The order Proboscidea includes extant elephants and their extinct relatives and is closely related to the aquatic sirenians (manatees and dugongs) and terrestrial hyracoids (hyraxes). Some analyses of embryological, morphological, and paleontological data suggest that proboscideans and sirenians shared an aquatic or semiaquatic common ancestor, but independent tests of this hypothesis have proven elusive. Here we test the hypothesis of an aquatic ancestry for advanced proboscideans by measuring δ 18O in tooth enamel of two late Eocene proboscidean genera, Barytherium and Moeritherium, which are sister taxa of Oligocene-to-Recent proboscideans. The combination of low δ 18O values and low δ 18O standard deviations in Barytherium and Moeritherium matches the isotopic pattern seen in aquatic and semiaquatic mammals, and differs from that of terrestrial mammals. δ 13C values of these early proboscideans suggest that both genera are likely to have consumed freshwater plants, although a component of C 3 terrestrial vegetation cannot be ruled out. The simplest explanation for the combined evidence from isotopes, dental functional morphology, and depositional environments is that Barytherium and Moeritherium were at least semiaquatic and lived in freshwater swamp or riverine environments, where they grazed on freshwater vegetation. These results lend new support to the hypothesis that Oligocene-to-Recent proboscideans are derived from amphibious ancestors.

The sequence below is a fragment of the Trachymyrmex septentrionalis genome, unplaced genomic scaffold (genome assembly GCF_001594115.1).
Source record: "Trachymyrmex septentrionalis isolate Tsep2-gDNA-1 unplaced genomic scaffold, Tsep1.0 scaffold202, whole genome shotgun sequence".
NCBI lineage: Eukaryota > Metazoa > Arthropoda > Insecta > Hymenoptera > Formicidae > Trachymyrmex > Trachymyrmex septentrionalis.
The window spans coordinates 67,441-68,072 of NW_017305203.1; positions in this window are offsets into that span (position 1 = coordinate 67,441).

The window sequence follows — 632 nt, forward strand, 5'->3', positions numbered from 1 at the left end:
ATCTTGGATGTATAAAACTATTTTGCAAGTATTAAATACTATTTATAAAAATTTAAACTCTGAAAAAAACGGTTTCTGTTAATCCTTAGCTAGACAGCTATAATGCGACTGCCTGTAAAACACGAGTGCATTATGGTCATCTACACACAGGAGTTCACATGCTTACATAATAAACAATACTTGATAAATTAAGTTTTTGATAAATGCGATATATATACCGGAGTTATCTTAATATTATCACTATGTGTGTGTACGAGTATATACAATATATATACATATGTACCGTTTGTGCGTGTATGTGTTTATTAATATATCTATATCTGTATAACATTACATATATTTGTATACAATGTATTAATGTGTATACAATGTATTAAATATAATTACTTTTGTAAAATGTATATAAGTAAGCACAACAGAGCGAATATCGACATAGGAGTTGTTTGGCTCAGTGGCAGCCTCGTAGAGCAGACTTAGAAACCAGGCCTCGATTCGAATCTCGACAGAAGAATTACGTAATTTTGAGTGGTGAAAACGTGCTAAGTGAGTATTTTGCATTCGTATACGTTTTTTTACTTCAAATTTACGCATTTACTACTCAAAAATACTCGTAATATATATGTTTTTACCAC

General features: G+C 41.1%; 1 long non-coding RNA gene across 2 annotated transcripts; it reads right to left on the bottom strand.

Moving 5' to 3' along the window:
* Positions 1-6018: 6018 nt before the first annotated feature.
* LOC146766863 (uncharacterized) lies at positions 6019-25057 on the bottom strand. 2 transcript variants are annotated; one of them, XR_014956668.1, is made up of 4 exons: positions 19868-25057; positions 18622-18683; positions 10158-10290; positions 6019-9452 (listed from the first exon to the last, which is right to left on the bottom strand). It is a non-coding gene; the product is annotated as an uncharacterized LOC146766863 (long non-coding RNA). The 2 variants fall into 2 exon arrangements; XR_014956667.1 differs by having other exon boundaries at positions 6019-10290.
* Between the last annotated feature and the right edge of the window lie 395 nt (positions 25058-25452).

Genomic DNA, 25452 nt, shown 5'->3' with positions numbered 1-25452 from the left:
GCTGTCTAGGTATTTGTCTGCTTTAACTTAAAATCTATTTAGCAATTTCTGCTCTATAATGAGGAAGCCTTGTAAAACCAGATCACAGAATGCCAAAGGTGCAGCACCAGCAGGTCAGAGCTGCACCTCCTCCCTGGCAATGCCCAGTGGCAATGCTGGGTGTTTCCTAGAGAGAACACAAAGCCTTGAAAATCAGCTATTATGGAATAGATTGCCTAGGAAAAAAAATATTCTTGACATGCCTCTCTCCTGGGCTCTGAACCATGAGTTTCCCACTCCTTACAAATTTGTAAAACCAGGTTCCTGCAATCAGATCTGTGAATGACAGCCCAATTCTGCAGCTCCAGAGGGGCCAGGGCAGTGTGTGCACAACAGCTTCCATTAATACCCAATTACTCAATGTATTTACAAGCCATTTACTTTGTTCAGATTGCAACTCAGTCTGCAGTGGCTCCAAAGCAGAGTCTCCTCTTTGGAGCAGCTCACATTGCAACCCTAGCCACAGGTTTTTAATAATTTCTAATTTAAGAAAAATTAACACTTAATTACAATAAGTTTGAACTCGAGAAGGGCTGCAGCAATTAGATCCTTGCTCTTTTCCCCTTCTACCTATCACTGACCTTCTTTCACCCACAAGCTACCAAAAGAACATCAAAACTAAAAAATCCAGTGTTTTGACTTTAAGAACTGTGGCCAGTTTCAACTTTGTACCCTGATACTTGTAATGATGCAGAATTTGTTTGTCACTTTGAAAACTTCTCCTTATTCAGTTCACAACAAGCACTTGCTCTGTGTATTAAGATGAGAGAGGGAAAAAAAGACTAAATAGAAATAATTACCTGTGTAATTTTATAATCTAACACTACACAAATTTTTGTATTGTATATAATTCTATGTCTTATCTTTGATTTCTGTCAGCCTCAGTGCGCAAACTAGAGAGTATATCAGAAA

|Number of pages||6|
|Journal||Proceedings of the National Academy of Sciences of the United States of America|
|Publication status||Published - 15 Apr 2008|